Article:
District Judge Janice Clark was brief but compelling in last week’s ruling that directed LSU officials to turn over the names of 35 candidates who had been seriously considered for the LSU system’s presidency.
We’re sorry that LSU officials have decided to appeal Clark’s ruling. The taxpayers who support LSU deserve better.
In her one-paragraph ruling, Clark said that the presidential search documents requested by The Advocate and The Times Picayune are public records that should have been surrendered. The Advocate had sued for access to the documents, and The Times-Picayune later joined the effort. A similar suit by Andrea Gallo, editor of LSU’s student newspaper, The Reveille, is scheduled to be heard by District Judge Tim Kelley this week.
LSU officials and a private search firm had refused to release the names of any of the candidates for the job except that of F. King Alexander, who was eventually awarded the job. The tactics used by LSU officials to avoid public scrutiny were a cynical exercise in evasion, with members of a search committee directed to review candidates on a consultant’s website not available to the public — a blatant move to avoid putting any paper or electronic documents directly in their hands. Search committee members were also told not to generate any emails related to the search that might be requested for inspection under the Louisiana Public Records Law.
Additionally, search committee members also narrowed the field of candidates by voting through a round-robin telephone voting system that seems to be an obvious violation of the Louisiana Open Meetings Law.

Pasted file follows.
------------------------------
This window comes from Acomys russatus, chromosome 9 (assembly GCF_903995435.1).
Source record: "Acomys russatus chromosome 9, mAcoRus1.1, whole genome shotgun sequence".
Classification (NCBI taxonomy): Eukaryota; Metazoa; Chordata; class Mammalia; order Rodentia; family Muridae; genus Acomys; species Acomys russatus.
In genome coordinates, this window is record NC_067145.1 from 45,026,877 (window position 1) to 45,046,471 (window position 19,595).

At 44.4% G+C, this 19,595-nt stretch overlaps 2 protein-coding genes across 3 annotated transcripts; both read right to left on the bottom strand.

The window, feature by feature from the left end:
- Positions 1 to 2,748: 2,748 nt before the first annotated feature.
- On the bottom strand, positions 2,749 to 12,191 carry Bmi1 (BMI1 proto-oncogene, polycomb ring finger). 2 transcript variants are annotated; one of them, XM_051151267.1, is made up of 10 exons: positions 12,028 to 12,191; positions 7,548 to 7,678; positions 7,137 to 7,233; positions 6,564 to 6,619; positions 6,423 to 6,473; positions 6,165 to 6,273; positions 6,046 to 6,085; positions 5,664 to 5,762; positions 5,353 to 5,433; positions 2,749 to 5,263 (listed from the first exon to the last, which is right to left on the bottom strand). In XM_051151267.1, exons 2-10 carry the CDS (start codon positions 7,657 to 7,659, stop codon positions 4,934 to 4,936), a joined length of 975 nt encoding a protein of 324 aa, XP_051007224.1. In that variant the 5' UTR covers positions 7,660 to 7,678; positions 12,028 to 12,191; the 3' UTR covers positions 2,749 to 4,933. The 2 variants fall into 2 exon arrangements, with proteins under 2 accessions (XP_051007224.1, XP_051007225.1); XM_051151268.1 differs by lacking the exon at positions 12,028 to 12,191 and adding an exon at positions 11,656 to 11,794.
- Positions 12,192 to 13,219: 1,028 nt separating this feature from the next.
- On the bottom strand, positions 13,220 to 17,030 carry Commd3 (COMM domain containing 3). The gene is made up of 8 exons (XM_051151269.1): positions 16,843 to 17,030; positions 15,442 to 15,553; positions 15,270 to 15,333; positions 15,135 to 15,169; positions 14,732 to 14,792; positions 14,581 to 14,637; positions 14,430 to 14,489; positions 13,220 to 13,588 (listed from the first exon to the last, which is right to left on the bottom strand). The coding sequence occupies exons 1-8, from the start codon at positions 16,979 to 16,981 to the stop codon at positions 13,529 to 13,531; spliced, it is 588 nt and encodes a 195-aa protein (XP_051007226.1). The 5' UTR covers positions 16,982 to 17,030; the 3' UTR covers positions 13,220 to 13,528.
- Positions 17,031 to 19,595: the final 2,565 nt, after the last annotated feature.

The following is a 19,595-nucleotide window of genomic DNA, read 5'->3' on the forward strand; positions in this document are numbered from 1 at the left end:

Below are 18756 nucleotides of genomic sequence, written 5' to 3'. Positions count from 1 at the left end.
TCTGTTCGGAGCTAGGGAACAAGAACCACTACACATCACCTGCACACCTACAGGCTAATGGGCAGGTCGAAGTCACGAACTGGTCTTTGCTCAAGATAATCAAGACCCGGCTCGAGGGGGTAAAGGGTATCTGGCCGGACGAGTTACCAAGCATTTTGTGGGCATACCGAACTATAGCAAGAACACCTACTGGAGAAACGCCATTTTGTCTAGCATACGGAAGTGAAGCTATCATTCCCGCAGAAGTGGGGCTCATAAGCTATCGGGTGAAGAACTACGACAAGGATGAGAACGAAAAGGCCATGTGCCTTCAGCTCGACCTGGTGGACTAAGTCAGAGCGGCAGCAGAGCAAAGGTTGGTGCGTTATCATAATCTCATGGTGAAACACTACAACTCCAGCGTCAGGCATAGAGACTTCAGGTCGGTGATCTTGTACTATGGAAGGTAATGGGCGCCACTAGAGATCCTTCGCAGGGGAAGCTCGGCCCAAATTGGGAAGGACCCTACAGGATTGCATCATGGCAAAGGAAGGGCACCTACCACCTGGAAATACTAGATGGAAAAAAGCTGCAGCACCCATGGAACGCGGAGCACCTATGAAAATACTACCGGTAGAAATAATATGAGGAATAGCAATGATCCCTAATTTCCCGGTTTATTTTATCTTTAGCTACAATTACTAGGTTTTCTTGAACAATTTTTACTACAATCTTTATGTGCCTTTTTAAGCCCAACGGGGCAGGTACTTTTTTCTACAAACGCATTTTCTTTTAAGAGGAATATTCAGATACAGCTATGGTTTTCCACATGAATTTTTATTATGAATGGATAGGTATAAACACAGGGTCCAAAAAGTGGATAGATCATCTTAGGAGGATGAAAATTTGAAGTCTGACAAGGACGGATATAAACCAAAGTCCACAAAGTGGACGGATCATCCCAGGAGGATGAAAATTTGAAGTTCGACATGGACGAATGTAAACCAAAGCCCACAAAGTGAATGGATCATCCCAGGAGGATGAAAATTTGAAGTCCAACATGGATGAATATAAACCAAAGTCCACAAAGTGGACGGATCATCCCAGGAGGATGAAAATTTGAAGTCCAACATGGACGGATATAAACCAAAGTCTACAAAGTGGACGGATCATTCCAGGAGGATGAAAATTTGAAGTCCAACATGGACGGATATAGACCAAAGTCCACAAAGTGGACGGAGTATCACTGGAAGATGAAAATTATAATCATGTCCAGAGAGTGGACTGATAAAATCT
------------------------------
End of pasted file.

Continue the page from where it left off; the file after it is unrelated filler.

LSU attorney Jimmy Faircloth had argued in Clark’s court that turning over the names of LSU candidates now would be pointless, serving no other interest beyond satisfying “press curiosity.” Faircloth’s contention does not come close to constituting a legal argument, and even as an observation on public policy, it misses the point. Releasing the documents now serves a dual purpose. By reviewing the names of candidates, the public can judge LSU’s ability to attract top talent. Compelling LSU to release the names now would also, we hope, help deter LSU officials from staging search processes for future leaders in which a lone “applicant” is named — a practice it has followed frequently in the past.
The lawsuit in question is more than a legal squabble between a couple of media outlets and LSU. At issue is whether the broader public should have a clear view of how public business is being done. As we have said before, if the public has no idea what other candidates were considered for LSU’s presidency, how can it be assured that the best person was selected?
LSU officials should follow the law, and release these documents now.
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